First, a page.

If you’re an online pastry student who isn’t already cooking with laminated dough, you should be. Laminated dough is a distinctly flaky type of dough that’s used to make croissants, Danish pastries, puff pastries and more. In addition to the variety of types of pastries, this versatile dough gives bakers an opportunity to introduce a wide range of exciting flavors to their baked goods.
Folding the dough
Laminated dough gets started with a simple base, usually of water, flour and salt, and sometimes yeast and milk depending on what you’re making with the dough. Once the dough has been flattened, a layer of softened but not melted butter is applied on top. The dough is then folded to encase the butter, and then carefully rolled out again. This is called a turn. The purpose is to create a layer of butter between each layer of dough.
It’s important to refrigerate dough between each series of turns to prevent the butter from melting into the dough. The unique flakiness of laminated dough-based pastries happens when water from each layer of butter steams up, creating many separate layers of flaky dough, according to Kitchn. Therefore, you want to make sure that the butter is not allowed to melt into the dough during the folding process. The more turns you complete, the more layers of butter there and, in turn, the flakier your pastry. The tricky part, which may require some trial and error, is performing the right number of turns to get your desired level of flakiness.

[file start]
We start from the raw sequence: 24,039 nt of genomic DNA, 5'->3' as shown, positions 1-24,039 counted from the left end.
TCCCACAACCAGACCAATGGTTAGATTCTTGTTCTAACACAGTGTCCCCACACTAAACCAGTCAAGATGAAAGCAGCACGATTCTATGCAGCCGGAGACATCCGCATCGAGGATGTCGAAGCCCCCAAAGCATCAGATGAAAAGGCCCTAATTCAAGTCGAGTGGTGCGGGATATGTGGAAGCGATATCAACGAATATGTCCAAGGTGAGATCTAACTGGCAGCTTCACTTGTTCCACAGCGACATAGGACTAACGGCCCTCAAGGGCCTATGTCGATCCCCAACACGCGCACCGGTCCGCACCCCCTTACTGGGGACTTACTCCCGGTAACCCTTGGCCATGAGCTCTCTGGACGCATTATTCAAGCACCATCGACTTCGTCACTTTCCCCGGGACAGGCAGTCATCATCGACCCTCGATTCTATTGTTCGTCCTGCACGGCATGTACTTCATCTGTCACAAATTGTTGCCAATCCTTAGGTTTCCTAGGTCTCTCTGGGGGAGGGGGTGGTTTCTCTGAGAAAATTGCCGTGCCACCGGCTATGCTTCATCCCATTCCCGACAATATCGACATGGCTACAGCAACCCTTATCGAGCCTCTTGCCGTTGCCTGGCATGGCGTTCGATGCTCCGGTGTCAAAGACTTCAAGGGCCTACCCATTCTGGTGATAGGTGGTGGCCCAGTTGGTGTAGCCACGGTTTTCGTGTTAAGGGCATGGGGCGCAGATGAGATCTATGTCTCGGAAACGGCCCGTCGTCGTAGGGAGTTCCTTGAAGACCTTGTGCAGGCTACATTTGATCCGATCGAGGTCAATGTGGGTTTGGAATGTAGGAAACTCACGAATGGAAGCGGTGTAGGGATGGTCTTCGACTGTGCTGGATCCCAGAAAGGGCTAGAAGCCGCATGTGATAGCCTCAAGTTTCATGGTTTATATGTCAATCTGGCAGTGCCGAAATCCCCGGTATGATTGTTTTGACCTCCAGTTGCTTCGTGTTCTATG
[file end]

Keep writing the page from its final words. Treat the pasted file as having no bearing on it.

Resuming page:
Puff pastries, Danish, croissants, oh my!
The three traditional pastries made using laminated dough have subtle differences. First, there’s the base layer of dough. A puff pastry usually has the simple aforementioned base of flour, water and salt. A Danish pastry additionally incorporates yeast and eggs, the later being primarily to add a slightly chewy texture. Croissant dough incorporates yeast and milk to create a softer, more bread-like final product.
The second distinction among each of the three main types of pastry is in the number of turns. A puff pastry can have a many or as few turns as desired depending on how many crispy layers you’re trying to create. A Danish, on the other hand, should have only about three series of turns, since it tends to have less well-defined layers, and fewer of them. Finally, the sweet spot for croissants is about four turns, according to to King Arthur Flour.
Taking liberties with laminated dough
The best thing about laminated dough is that you can use it for a wide range of sweet and savory pastries that your customers will absolutely love. One creative option if to fold vegetables and cheese into a puff pastry, like in this asparagus and brie puff pastry recipe from Half Baked Harvest. Another inspiration is to bake goat cheese on top of bite-size puff pastries and then drizzle with honey and season with thyme, like in this recipe from Suburban Simplicity.
For a sweeter pastry, consider a simple chocolate and cinnamon-flavored puff-pastry twist. Alternatively, you can branch out to creative new flavor options. In the year ahead, more bakers will begin experimenting with exciting flavor options with laminated dough, such as matcha and banana split sundae, Christina Tosi told Food & Wine. How you laminate your dough and the types of flavors you use are ultimately your call. Regardless, there’s plenty of opportunity to take this classic type of dough and turn into interesting new pastries that are uniquely suited for your menu.